A monocle, a sheriff badge, a huge truck, an unmistakable penchant for all things English and a love to dance….especially in a stupendous summer breeze….It can only be Christopher Livingston Eubank, one of the British boxing greats, a divisive figure that seems to have increased in popularity among the hardcore and casual fans since his ring retirement.
In this piece Russell Bedford looks at the exciting career of a true British boxing legend.
Much has been documented about the extravagant side of this cultural icon. Much of the time it seems to fall on the side of ridicule but scrape away the headlines and eccentricities and you find a true fighter, a gentleman and an inspiration.
Born in 1966 in Dulwich, London, Eubank spent a large part of his youth in Jamaica, returning to the UK at the age of six, it wasn’t long until he was on his travels again though after his Father sent him to live with his Mother in New York. It was here that he started to put his energies into the dark trade. Spending time in the gym, this new found passion helped divert him from the shoplifting and alcohol that had become distracting factors in his life.
Facing American foe in his new homeland Eubank made an unbeaten start to his career winning 5 from 5 via decision. It was from his 6th fight that he fought out of the UK and found his unbeaten run stretch even further and catapult him into the mainstream. Moving on to 24-0 after an explosive first round KO against Reginaldo Dos Santos a world title fight against fellow Brit and hard hitter Nigel Benn-Benn having just come off a first round win himself against Iran Barkley-was set up. Mentored by the legendary Ronnie Davies the fuse was lit for an explosive encounter.
In a fight that goes down as an all-time classic Eubank realised his dream and took the title from Benn with a performance that had many realising just how much heart and determination Eubank had. Benn was up on the scorecards and going into the fight was easily the favourite. Come the 9th round though it was the Dulwich man that had his arm raised and the strap around his waist.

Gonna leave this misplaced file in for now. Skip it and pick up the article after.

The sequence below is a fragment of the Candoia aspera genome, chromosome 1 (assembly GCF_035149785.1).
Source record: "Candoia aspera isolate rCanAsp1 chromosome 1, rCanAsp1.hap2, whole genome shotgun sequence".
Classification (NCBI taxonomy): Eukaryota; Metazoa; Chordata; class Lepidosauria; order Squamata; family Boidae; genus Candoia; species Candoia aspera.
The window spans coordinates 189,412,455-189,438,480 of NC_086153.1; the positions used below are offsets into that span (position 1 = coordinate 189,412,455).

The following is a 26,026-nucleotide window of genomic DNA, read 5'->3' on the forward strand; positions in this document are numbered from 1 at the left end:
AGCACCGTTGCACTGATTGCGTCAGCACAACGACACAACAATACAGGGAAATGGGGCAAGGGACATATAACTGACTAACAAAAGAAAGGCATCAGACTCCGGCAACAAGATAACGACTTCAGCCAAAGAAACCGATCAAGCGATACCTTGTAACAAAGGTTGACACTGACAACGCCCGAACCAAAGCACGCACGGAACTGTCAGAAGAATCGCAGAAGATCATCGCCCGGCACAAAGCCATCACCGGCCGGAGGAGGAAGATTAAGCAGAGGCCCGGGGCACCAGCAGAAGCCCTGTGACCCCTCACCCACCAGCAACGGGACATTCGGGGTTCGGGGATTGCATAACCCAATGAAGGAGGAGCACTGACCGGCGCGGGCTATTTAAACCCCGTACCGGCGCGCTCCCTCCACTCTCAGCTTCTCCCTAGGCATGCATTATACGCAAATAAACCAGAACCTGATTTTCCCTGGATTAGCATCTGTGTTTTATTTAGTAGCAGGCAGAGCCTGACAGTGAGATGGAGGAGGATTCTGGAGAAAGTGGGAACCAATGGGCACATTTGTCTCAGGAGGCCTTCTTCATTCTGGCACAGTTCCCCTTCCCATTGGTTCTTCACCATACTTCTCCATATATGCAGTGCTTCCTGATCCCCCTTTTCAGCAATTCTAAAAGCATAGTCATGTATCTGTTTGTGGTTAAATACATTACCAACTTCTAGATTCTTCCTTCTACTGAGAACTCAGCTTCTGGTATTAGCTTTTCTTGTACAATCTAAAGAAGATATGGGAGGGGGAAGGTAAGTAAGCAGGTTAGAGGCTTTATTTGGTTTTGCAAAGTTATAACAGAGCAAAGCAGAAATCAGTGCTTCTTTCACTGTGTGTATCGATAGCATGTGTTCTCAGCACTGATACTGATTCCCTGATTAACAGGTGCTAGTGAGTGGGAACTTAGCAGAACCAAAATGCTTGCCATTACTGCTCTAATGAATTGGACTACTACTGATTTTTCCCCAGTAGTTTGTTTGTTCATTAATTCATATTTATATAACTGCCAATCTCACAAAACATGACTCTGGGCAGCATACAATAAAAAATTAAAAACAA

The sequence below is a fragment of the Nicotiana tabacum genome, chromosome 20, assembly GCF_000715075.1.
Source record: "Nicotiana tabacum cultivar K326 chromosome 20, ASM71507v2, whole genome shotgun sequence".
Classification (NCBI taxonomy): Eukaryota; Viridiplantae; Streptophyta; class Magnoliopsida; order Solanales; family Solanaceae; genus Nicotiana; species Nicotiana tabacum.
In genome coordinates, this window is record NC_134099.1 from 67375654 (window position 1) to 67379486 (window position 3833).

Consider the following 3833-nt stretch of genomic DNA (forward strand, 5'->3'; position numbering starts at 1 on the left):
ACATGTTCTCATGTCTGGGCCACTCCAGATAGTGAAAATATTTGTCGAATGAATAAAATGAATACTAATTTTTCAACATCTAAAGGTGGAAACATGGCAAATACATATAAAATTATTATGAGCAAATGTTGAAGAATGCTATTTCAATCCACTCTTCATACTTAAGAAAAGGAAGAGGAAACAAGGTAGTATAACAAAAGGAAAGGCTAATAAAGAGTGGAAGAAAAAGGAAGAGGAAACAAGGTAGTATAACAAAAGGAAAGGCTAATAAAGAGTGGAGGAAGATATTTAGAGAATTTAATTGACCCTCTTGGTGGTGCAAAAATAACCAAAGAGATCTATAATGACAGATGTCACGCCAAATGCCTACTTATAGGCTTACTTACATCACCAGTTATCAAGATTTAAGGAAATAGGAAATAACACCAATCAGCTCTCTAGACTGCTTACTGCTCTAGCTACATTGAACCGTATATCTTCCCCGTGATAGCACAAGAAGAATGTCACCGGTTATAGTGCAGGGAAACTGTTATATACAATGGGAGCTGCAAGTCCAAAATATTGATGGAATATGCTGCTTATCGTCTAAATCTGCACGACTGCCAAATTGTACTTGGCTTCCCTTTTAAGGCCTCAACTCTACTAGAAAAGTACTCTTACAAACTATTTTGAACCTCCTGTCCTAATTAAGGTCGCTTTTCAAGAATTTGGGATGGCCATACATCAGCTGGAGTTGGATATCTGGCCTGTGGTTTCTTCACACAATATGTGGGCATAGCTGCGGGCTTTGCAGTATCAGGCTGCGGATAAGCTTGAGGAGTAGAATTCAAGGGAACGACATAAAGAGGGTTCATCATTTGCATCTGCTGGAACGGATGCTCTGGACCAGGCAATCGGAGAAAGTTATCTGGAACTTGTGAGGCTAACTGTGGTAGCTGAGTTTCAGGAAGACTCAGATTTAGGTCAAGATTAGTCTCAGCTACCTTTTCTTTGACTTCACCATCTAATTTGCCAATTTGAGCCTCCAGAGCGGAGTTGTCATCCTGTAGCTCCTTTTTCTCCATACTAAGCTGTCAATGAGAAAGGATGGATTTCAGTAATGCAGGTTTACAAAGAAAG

Retaining the title with victories against Sherry and Stretch, it was the next fight that helped the Eubank hype train motor along at an even more intense speed. People didn’t like his assured, often portrayed as arrogant or cocky manner and when the likeable Michael Watson signed the contract for his fight against Eubank, many believed the wheels were about to come off and Eubank would find his career seriously derailed. It wasn’t to be though as the unbeaten run was extended to 28-0 with a narrow points win for the champion.
Fresh from this victory a step up to super middleweight was next and with it, a rematch with Watson. Again, Eubank was vilified, and many were hoping to see the previous outcome reversed with Watson taking the victory this time around. In what goes down as a legendary fight for many reasons Eubank found himself struggling against a dogged Watson. Many thought this the end of the brash and eccentric Eubank, a defeat would finally silence him and boxing would have a new World Champion they could warm to. Hitting the canvas near the end of the 10th, the anti Eubank brigade were on their feet. A new Champion to shortly be crowned, but as Eubank mentions in the excellent sports life stories, “I threw a shot” That shot rocked Watson severely, it changed the fight and by the 12th, with Watson still stunned, Eubank unloaded a barrage of punches that caused the fight to end and see the Super middleweight title added to Eubanks collection. Tragedy followed though as Watson collapsed in his corner-life was never to be the same for the popular Londoner, nor for Eubank, as the brain damage suffered had a long lasting effect and curtailed the popular Watson’s career.